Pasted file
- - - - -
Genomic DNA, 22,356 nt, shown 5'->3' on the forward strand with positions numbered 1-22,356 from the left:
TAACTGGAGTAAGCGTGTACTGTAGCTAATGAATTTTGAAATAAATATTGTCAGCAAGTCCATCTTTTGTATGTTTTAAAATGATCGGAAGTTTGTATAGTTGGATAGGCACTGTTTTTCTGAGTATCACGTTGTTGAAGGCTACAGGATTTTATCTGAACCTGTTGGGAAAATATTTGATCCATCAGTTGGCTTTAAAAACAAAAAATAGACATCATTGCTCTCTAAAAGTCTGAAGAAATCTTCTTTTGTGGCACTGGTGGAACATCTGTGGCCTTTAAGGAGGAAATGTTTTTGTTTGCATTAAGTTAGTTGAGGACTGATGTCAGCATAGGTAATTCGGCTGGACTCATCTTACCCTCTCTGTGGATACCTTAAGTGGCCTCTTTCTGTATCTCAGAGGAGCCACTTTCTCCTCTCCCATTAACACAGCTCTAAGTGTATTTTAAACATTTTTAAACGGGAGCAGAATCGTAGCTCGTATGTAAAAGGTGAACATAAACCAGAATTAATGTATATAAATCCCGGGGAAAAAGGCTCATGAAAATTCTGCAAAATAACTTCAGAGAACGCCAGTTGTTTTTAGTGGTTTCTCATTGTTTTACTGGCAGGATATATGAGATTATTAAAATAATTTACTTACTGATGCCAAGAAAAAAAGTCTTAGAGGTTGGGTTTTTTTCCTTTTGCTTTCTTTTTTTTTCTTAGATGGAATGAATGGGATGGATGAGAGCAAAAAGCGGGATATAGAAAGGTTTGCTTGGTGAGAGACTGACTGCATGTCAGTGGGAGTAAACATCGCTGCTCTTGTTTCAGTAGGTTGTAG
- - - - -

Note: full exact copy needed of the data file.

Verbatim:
Genomic DNA, 22,356 nt, shown 5'->3' on the forward strand with positions numbered 1-22,356 from the left:
TAACTGGAGTAAGCGTGTACTGTAGCTAATGAATTTTGAAATAAATATTGTCAGCAAGTCCATCTTTTGTATGTTTTAAAATGATCGGAAGTTTGTATAGTTGGATAGGCACTGTTTTTCTGAGTATCACGTTGTTGAAGGCTACAGGATTTTATCTGAACCTGTTGGGAAAATATTTGATCCATCAGTTGGCTTTAAAAACAAAAAATAGACATCATTGCTCTCTAAAAGTCTGAAGAAATCTTCTTTTGTGGCACTGGTGGAACATCTGTGGCCTTTAAGGAGGAAATGTTTTTGTTTGCATTAAGTTAGTTGAGGACTGATGTCAGCATAGGTAATTCGGCTGGACTCATCTTACCCTCTCTGTGGATACCTTAAGTGGCCTCTTTCTGTATCTCAGAGGAGCCACTTTCTCCTCTCCCATTAACACAGCTCTAAGTGTATTTTAAACATTTTTAAACGGGAGCAGAATCGTAGCTCGTATGTAAAAGGTGAACATAAACCAGAATTAATGTATATAAATCCCGGGGAAAAAGGCTCATGAAAATTCTGCAAAATAACTTCAGAGAACGCCAGTTGTTTTTAGTGGTTTCTCATTGTTTTACTGGCAGGATATATGAGATTATTAAAATAATTTACTTACTGATGCCAAGAAAAAAAGTCTTAGAGGTTGGGTTTTTTTCCTTTTGCTTTCTTTTTTTTTCTTAGATGGAATGAATGGGATGGATGAGAGCAAAAAGCGGGATATAGAAAGGTTTGCTTGGTGAGAGACTGACTGCATGTCAGTGGGAGTAAACATCGCTGCTCTTGTTTCAGTAGGTTGTAG